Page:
The Georgians certainly knew how to treat themselves… here’s a luxurious recipe for Chocolate Cream
Take a qrt of cream. When boyled & cold an ounce of chocolate scrept finely, the yolks of 2 eggs & 1 white, some sugar to yr taste. Put these to yr chocolate pot & mill it well, then put it in yr cups or dishes.
Coffee houses had first started serving chocolate drinks to Londoners in the mid 17th century, and the city was soon swept up in a craze for hot chocolate. Initially the beverages were prepared with chocolate, spices and water. Milk and cream were added from second quarter of the 18th century, raising drinking chocolate to a whole new level of luxury.
The Georgians considered chocolate to be a refined, adult beverage. It was known for its aphrodisiac properties and prized as a mental stimulant.
A chocolate pot (chocolatière) and mill (moulinet) were essential pieces of kit for a Georgian century lady. The chocolatière ressembled the sort of coffee pots we still see today, but it had a hinged lid through which the moulinet – a small wooden beater – could be inserted to agitate the hot chocolate mixture. The sign of a good hot chocolate was froth – the more the better! To achieve optimal frothiness, the hot chocolate would have been poured out little by little, and whisked with the moulinet between each pouring.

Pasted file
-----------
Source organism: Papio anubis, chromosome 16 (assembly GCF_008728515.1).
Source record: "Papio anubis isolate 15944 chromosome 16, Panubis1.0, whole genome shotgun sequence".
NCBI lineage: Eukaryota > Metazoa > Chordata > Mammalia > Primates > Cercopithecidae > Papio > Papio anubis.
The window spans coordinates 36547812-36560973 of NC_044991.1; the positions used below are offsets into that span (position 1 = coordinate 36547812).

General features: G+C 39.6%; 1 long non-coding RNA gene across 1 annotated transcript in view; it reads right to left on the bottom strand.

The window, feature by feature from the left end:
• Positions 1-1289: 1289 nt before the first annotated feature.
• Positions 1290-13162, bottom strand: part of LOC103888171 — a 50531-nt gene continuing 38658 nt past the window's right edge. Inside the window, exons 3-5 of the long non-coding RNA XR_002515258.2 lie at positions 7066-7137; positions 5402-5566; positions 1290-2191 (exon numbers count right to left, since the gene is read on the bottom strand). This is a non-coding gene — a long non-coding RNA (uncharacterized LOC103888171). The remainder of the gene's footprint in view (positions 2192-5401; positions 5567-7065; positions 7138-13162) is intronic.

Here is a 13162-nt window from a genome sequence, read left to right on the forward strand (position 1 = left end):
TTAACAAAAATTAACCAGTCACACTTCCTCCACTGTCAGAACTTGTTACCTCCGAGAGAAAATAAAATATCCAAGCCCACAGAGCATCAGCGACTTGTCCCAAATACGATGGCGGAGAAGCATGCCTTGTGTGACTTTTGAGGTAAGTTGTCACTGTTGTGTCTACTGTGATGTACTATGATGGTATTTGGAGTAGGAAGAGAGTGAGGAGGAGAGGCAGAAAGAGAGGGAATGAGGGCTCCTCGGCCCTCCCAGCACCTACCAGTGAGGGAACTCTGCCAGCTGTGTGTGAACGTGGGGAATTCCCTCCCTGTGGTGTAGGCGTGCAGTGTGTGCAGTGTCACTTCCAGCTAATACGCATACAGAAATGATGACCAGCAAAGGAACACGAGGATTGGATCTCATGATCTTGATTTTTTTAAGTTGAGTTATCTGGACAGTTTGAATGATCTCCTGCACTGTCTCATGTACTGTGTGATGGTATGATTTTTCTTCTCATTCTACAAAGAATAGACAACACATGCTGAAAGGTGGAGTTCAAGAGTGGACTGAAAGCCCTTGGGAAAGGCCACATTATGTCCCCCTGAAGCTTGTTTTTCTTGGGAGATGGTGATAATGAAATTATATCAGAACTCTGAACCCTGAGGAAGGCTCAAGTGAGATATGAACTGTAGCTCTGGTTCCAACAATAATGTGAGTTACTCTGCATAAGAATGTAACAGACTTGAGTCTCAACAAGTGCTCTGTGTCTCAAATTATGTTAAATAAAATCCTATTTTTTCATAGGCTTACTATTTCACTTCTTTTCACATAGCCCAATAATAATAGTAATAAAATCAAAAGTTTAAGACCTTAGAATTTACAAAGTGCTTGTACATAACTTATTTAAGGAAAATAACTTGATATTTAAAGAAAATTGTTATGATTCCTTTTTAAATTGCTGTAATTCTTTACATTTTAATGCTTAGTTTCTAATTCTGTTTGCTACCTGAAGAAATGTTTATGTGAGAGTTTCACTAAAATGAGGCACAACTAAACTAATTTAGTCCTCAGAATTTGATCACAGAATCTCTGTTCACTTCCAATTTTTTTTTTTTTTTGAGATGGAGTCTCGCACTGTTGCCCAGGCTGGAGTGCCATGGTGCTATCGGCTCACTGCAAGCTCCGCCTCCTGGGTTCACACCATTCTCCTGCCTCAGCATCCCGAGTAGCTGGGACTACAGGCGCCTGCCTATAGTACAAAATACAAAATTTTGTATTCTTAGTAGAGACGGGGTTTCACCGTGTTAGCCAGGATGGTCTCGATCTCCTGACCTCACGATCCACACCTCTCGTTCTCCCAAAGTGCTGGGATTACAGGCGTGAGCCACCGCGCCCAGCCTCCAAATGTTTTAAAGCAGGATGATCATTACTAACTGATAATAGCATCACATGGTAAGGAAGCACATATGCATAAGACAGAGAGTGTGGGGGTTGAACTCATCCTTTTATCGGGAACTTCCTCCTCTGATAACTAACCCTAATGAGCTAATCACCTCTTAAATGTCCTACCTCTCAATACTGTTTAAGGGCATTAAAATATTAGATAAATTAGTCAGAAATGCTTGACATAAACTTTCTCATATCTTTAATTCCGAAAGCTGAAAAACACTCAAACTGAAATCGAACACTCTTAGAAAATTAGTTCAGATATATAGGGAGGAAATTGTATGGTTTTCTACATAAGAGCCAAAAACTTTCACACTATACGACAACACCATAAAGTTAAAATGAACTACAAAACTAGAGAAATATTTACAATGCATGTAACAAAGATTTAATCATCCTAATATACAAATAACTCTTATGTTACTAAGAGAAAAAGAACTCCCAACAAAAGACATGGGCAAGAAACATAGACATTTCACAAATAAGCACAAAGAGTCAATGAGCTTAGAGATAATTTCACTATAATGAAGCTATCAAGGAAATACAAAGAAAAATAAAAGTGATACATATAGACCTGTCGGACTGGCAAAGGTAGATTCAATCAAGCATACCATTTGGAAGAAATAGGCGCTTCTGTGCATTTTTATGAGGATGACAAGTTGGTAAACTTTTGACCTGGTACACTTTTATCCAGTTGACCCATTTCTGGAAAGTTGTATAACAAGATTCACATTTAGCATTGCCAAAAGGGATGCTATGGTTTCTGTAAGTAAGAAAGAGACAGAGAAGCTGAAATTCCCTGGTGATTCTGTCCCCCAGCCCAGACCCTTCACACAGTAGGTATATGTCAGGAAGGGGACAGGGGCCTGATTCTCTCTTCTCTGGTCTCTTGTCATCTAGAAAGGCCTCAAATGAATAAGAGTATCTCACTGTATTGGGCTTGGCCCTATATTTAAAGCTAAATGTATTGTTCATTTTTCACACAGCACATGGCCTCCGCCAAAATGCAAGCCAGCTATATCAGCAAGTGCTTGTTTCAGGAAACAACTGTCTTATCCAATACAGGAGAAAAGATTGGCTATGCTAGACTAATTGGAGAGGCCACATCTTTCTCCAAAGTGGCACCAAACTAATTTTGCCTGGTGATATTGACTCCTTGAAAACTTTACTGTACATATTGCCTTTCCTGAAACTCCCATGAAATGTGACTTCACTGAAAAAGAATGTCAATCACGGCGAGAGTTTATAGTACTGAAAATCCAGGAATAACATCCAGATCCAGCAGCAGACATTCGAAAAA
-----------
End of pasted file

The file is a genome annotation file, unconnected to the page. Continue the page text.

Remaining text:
Here’s our 21st century take on the recipe. Chocolatières and moulinets are harder to come by these days, so a saucepan and whisk will do…
1 litre double cream
25g of chocolate (80 % cacao)
2 egg yolks
1 egg white
Approx 75g sugar, according to taste
Put the cream in a saucepan and put over a medium-high heat. When it comes to the boil, turn off the heat and allow to cool a little.
Chop the chocolate into fine pieces.
Whisk the eggs together in a small bowl, and mix into the warm cream along with the chocolate.
Add sugar to taste.
Whisk all the ingredients together vigorously, until the mixture is frothy and well-combined
Pour into 8 glasses and serve!